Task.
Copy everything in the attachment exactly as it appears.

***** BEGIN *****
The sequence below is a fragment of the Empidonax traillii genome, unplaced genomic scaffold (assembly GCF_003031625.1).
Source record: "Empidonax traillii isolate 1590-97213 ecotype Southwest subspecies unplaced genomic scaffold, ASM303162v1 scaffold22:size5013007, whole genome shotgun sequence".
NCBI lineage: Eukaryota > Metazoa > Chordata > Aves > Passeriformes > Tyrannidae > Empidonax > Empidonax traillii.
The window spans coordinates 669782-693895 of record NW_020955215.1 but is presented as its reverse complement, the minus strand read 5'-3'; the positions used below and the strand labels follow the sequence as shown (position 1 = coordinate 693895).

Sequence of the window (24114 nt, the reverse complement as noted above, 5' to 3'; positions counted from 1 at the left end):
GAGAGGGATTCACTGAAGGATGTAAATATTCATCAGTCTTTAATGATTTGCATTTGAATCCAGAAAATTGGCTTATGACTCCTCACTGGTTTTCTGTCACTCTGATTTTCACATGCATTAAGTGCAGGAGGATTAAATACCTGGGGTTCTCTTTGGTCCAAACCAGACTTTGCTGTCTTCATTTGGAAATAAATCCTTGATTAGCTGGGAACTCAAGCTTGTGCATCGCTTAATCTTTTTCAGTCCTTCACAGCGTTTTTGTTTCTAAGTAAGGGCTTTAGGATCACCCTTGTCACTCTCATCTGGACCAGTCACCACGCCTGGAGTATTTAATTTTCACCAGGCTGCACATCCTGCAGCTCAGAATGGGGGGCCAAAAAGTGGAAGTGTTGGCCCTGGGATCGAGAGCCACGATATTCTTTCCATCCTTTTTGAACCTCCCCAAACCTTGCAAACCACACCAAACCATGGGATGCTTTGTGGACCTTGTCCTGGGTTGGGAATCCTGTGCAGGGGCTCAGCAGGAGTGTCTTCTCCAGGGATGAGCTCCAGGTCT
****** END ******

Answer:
The sequence below is a fragment of the Empidonax traillii genome, unplaced genomic scaffold (assembly GCF_003031625.1).
Source record: "Empidonax traillii isolate 1590-97213 ecotype Southwest subspecies unplaced genomic scaffold, ASM303162v1 scaffold22:size5013007, whole genome shotgun sequence".
NCBI lineage: Eukaryota > Metazoa > Chordata > Aves > Passeriformes > Tyrannidae > Empidonax > Empidonax traillii.
The window spans coordinates 669782-693895 of record NW_020955215.1 but is presented as its reverse complement, the minus strand read 5'-3'; the positions used below and the strand labels follow the sequence as shown (position 1 = coordinate 693895).

Sequence of the window (24114 nt, the reverse complement as noted above, 5' to 3'; positions counted from 1 at the left end):
GAGAGGGATTCACTGAAGGATGTAAATATTCATCAGTCTTTAATGATTTGCATTTGAATCCAGAAAATTGGCTTATGACTCCTCACTGGTTTTCTGTCACTCTGATTTTCACATGCATTAAGTGCAGGAGGATTAAATACCTGGGGTTCTCTTTGGTCCAAACCAGACTTTGCTGTCTTCATTTGGAAATAAATCCTTGATTAGCTGGGAACTCAAGCTTGTGCATCGCTTAATCTTTTTCAGTCCTTCACAGCGTTTTTGTTTCTAAGTAAGGGCTTTAGGATCACCCTTGTCACTCTCATCTGGACCAGTCACCACGCCTGGAGTATTTAATTTTCACCAGGCTGCACATCCTGCAGCTCAGAATGGGGGGCCAAAAAGTGGAAGTGTTGGCCCTGGGATCGAGAGCCACGATATTCTTTCCATCCTTTTTGAACCTCCCCAAACCTTGCAAACCACACCAAACCATGGGATGCTTTGTGGACCTTGTCCTGGGTTGGGAATCCTGTGCAGGGGCTCAGCAGGAGTGTCTTCTCCAGGGATGAGCTCCAGGTCT